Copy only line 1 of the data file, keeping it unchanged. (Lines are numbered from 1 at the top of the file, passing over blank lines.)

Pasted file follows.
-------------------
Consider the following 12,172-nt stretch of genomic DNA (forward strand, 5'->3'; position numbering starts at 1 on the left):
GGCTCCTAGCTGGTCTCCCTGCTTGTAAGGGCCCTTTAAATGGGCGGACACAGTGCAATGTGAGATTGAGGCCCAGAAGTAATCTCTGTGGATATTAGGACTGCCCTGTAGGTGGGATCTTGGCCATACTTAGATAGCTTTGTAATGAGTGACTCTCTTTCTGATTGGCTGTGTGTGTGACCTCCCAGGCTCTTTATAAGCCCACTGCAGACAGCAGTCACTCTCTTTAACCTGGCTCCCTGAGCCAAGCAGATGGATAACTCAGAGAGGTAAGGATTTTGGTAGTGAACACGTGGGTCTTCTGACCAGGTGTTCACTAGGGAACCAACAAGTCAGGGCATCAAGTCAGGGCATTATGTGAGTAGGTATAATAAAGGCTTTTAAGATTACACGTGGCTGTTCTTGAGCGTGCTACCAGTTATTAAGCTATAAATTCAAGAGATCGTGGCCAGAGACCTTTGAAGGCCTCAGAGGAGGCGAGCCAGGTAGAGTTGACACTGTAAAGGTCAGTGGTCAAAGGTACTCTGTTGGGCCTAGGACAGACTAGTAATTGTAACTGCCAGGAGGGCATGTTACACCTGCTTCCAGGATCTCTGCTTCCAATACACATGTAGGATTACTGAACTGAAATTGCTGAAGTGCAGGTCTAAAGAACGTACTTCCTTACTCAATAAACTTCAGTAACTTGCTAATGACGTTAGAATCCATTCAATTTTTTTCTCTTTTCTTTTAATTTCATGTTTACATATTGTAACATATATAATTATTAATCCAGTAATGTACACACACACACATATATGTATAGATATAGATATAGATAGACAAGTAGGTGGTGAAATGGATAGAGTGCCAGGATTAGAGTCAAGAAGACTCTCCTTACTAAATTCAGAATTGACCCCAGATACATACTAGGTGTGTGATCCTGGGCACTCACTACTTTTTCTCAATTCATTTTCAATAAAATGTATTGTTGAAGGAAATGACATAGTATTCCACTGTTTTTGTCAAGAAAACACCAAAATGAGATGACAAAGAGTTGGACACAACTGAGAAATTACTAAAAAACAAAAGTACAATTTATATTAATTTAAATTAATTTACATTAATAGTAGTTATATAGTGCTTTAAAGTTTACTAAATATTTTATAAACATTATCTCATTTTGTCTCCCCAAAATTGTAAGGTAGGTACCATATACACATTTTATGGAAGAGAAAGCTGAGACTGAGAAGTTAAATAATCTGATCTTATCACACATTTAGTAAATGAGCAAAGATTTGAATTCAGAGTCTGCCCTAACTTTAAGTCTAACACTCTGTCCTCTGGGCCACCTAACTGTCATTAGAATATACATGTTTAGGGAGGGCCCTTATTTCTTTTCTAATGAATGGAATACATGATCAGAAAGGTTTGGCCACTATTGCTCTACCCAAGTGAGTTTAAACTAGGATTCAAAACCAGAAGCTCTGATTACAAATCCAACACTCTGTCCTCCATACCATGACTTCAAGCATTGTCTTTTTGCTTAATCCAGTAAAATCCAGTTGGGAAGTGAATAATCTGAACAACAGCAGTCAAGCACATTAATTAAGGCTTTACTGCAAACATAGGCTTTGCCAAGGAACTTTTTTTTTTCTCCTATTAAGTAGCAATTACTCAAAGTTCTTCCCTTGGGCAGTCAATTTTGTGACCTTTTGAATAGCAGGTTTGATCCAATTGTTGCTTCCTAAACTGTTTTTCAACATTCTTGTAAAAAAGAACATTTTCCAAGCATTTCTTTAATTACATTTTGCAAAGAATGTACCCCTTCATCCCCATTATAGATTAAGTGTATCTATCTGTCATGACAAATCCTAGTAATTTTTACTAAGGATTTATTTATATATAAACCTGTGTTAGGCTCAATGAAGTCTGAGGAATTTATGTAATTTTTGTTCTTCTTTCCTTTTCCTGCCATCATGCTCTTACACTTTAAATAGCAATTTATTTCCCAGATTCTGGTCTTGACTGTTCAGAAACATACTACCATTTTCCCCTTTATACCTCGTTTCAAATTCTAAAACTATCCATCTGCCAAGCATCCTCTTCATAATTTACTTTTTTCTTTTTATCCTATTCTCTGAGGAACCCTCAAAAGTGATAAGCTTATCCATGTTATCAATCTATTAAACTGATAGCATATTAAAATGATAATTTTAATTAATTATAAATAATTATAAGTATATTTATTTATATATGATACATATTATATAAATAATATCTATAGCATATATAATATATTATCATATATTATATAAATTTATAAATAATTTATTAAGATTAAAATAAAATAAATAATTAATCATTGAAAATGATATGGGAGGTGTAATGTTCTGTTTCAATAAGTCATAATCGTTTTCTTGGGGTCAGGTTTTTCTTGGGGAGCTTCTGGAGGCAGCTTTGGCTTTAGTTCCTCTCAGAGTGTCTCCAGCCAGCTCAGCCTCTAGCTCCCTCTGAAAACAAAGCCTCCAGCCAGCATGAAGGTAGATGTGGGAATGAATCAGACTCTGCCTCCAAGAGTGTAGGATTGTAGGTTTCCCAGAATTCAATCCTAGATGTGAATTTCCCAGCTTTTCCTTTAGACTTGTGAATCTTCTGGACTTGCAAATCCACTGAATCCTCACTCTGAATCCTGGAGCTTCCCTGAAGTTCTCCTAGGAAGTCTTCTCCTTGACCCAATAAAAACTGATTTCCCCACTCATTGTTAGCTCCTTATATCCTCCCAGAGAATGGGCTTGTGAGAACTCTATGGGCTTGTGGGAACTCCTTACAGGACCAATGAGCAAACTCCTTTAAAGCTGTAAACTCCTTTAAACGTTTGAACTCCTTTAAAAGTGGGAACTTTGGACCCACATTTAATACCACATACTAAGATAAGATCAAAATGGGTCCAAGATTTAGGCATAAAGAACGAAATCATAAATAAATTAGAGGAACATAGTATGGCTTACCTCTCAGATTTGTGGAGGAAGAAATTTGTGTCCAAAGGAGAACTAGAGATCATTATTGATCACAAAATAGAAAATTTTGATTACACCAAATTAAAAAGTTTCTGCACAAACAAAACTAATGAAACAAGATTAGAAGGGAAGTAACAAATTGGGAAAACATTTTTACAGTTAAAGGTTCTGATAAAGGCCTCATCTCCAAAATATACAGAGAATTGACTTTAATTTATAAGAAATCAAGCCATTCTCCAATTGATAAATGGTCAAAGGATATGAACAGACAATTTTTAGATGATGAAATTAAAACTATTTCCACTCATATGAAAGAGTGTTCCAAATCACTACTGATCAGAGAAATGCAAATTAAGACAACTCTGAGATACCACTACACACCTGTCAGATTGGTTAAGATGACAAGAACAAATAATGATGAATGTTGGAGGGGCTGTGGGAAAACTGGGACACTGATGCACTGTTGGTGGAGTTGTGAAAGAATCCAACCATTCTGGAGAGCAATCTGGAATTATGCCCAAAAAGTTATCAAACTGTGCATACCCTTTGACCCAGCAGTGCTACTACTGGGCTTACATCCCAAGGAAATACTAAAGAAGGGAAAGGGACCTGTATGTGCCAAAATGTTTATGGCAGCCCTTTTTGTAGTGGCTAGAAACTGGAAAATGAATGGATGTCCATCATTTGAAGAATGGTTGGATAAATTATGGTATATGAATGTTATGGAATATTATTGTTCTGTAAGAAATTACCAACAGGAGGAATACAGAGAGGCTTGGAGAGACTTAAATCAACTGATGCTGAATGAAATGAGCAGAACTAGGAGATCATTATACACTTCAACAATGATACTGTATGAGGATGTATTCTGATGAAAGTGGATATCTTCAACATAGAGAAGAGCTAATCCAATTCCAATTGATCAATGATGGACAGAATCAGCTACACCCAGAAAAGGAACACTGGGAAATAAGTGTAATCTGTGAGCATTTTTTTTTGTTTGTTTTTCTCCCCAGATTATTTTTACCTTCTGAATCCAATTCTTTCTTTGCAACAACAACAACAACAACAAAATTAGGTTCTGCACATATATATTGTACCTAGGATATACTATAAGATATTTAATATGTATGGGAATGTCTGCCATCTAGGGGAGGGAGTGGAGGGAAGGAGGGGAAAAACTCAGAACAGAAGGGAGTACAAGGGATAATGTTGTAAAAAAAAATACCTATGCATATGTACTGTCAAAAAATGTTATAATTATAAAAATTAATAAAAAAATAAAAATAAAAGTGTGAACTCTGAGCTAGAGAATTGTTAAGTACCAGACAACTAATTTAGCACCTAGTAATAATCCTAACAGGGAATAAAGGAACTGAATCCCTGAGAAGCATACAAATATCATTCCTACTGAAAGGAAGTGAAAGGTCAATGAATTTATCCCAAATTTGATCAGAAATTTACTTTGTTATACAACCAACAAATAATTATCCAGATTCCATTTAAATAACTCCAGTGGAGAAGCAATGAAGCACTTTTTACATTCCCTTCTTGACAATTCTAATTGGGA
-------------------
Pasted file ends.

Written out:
Consider the following 12,172-nt stretch of genomic DNA (forward strand, 5'->3'; position numbering starts at 1 on the left):